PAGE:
harmay fang

harmay fang

Shanghai, China, 2021

In our ongoing collaboration with HARMAY, we have taken our community-centric design to the street with this new store typology. This building is a love letter to the community that surrounds it. With the historic fang as inspiration, old Shanghai neighbourhoods, and alleyways, this neighbourhood cornerstone re-interprets the spirit and openness of the Shanghai alley life.

It is an eclectic yet authentic community in an area where locals have lived for decades and now recently mix with a vibrant young tourist crowd. By opening up the whole ground floor to the public, this corner building becomes a place the community can call their own, one that fits and welcomes all. A place where everyone can come together, a place where the old and new Shanghai meet, creating something unique, activating its new connections.

With a sustainable look on re-use, this building is getting its second or third life. A new life that celebrates its past—honoring the old stories and telling a new one. These stories are sometimes imperfect and surprising but never dull, reflecting the community and energy surrounding it, layered and complex, new and old, local and visitors, with its messy encounters and beautiful moments.

Public plaza
Facing the street and open to the neighborhood, this new public plaza enables a small, diverse program and leaves space for street vendors who will facilitate this community vibe. A grand central staircase touches down, opening views towards the upper floors where the main retail space resides.

New life, new rules
The old building did not adhere to local fire codes, forcing us to connect the four floors with a central closed staircase. The staircase volume is designed to enable people to walk on top of the volume, too, Creating a scissor movement and surprising spatial experiences and encounters throughout the building.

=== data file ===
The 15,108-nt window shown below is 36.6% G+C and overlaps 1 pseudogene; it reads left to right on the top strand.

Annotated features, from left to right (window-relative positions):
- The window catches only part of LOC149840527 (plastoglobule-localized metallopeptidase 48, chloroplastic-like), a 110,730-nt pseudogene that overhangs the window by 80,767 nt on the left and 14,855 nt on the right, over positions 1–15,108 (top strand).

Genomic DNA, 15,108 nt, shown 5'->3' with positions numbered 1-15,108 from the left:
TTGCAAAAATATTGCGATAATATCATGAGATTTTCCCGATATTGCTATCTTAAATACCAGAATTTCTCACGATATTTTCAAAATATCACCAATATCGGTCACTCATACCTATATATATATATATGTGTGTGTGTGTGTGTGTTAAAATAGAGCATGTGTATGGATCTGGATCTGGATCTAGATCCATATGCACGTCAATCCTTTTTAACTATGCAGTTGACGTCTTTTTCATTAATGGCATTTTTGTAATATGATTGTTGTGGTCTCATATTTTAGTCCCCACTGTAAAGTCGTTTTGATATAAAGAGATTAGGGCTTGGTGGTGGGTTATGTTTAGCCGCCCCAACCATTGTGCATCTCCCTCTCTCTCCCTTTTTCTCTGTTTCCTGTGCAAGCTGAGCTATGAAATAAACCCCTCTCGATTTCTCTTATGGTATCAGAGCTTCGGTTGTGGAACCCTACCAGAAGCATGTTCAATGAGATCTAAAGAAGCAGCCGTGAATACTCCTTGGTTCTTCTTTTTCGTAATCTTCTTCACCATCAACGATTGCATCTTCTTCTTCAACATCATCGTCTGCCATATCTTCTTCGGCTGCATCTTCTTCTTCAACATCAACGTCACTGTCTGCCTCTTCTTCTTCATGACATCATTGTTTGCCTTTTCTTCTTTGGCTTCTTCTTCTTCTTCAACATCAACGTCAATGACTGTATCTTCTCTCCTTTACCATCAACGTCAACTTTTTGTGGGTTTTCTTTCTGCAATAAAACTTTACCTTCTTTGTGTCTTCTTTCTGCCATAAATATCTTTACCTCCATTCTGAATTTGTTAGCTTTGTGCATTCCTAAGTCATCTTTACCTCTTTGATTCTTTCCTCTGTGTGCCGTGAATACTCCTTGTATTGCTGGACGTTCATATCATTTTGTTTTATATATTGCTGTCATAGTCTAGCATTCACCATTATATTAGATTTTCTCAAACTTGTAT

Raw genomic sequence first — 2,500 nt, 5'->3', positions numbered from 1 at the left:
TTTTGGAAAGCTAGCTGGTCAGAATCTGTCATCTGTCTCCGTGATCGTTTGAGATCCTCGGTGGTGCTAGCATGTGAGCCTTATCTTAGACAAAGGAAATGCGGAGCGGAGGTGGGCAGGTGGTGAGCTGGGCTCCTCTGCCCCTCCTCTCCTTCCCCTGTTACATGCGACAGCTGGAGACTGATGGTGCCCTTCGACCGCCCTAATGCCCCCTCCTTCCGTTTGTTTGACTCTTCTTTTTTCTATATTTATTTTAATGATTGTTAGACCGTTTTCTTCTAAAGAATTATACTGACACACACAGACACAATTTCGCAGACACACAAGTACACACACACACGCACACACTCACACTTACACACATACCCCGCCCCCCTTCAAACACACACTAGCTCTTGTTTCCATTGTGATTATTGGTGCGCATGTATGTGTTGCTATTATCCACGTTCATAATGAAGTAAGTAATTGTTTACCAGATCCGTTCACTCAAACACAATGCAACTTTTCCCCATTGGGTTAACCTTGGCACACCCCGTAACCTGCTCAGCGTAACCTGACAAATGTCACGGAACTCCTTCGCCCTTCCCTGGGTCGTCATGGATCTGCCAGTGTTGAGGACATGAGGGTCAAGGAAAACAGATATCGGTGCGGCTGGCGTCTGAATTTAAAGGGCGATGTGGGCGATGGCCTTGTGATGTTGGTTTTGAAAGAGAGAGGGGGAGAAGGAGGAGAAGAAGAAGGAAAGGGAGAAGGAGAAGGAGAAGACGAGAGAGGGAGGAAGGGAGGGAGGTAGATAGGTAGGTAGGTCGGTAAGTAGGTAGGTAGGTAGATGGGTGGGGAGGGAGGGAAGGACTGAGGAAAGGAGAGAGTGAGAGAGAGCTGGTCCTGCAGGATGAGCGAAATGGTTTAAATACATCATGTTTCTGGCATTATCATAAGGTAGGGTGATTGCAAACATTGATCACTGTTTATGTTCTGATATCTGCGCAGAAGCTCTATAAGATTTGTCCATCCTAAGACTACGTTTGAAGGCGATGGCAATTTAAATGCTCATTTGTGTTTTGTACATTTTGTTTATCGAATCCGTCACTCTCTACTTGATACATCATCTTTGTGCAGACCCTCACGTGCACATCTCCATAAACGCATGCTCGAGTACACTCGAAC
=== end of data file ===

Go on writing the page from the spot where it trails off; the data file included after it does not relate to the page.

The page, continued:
This neutral stainless-steel volume takes you on a journey through the building connecting the different layers, From street to interior, public to private, and existing to new—a true neighborhood store.

Entering the second floor you step into a world that celebrates the unspoken boundaries between private and public space. A mix of floor finishes indicates a floorplan of the typical lane house. Different living areas spill out into the outdoor alley, private bedrooms vs. public kitchens, with the corner candy store cashier keeping an eye on it all.

This new layer lives within the original shell of the building. From the scars of the building, new ideas grow. Wooden display cases make new uses in the depth of the former window wall openings—not designing it for beauty but for what is required—this way exploring and creating the complexity and excitement of Shanghai lane life.

The third floor is a more straightforward affair. With its typical lane house tile, this floor is a neutral space, with no actual fixed program, used as a warehouse as we know it.

The surprising moments come from the views to the outside, scattered, looking over the lively street and fixating on the corner view where two roads collide and enabling you to look over the neighborhood from higher ground.

The fourth floor is an eclectic mirage of the program, inspired by those homemade add-on rooftop structures, where storage, social spaces, and green allotment terraces create a classic Shanghai rooftop hangout.

Winding up or down through the building or just watching the world go by on the plaza, the Harmay Fang gives an impression of local life, opening its inner belly, with all its messy encounters and richly layered spaces creating a place that is uniquely Shanghai. And we hope, uniquely yours.

Client: HARMAY
Location: Shanghai, China
GFA: 880 sqm
Completion: 2021
Design Scope: Façade renovation and interior design
Design Principals: Wendy Saunders, Vincent de Graaf
Project Architect: Sheng Ling
Design Team: Dongkai Hu, Jerry Guo, Ning Cai, Yueyuan Jiao, Yan Jiao, Yi Zhang, Noel Wu, Shawn Zhang, Vincent Wen
FFE Team: Lili Cheng, Weisha Dai
VM: Victor Mongin, Baoer Wang
Photography: Dirk Weiblen,Bowen Gu

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